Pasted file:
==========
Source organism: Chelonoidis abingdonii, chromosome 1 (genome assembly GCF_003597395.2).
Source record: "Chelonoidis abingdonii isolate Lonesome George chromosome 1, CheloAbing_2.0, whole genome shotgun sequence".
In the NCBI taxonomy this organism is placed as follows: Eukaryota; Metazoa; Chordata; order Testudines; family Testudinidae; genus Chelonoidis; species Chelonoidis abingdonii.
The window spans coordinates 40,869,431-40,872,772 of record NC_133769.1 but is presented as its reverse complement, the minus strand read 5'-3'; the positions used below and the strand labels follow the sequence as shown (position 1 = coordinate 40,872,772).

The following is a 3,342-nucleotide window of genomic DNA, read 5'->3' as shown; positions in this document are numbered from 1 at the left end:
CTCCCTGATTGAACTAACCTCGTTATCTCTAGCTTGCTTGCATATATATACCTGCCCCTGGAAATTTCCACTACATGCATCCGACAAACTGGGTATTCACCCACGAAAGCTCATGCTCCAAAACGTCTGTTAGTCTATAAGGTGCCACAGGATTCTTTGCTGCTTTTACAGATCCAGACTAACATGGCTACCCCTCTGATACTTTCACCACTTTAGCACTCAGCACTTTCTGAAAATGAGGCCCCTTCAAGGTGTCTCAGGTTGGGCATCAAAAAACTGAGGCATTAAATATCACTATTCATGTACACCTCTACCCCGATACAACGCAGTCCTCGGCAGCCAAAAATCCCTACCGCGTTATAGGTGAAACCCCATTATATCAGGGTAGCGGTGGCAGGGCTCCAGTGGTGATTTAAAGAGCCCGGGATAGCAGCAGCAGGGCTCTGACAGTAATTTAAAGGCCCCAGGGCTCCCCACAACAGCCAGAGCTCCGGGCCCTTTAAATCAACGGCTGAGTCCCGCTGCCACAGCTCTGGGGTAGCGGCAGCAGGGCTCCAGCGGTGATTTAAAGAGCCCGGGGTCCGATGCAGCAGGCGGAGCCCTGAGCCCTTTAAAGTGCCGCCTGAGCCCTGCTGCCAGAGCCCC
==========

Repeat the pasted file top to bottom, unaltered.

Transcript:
Source organism: Chelonoidis abingdonii, chromosome 1 (genome assembly GCF_003597395.2).
Source record: "Chelonoidis abingdonii isolate Lonesome George chromosome 1, CheloAbing_2.0, whole genome shotgun sequence".
In the NCBI taxonomy this organism is placed as follows: Eukaryota; Metazoa; Chordata; order Testudines; family Testudinidae; genus Chelonoidis; species Chelonoidis abingdonii.
The window spans coordinates 40,869,431-40,872,772 of record NC_133769.1 but is presented as its reverse complement, the minus strand read 5'-3'; the positions used below and the strand labels follow the sequence as shown (position 1 = coordinate 40,872,772).

The following is a 3,342-nucleotide window of genomic DNA, read 5'->3' as shown; positions in this document are numbered from 1 at the left end:
CTCCCTGATTGAACTAACCTCGTTATCTCTAGCTTGCTTGCATATATATACCTGCCCCTGGAAATTTCCACTACATGCATCCGACAAACTGGGTATTCACCCACGAAAGCTCATGCTCCAAAACGTCTGTTAGTCTATAAGGTGCCACAGGATTCTTTGCTGCTTTTACAGATCCAGACTAACATGGCTACCCCTCTGATACTTTCACCACTTTAGCACTCAGCACTTTCTGAAAATGAGGCCCCTTCAAGGTGTCTCAGGTTGGGCATCAAAAAACTGAGGCATTAAATATCACTATTCATGTACACCTCTACCCCGATACAACGCAGTCCTCGGCAGCCAAAAATCCCTACCGCGTTATAGGTGAAACCCCATTATATCAGGGTAGCGGTGGCAGGGCTCCAGTGGTGATTTAAAGAGCCCGGGATAGCAGCAGCAGGGCTCTGACAGTAATTTAAAGGCCCCAGGGCTCCCCACAACAGCCAGAGCTCCGGGCCCTTTAAATCAACGGCTGAGTCCCGCTGCCACAGCTCTGGGGTAGCGGCAGCAGGGCTCCAGCGGTGATTTAAAGAGCCCGGGGTCCGATGCAGCAGGCGGAGCCCTGAGCCCTTTAAAGTGCCGCCTGAGCCCTGCTGCCAGAGCCCC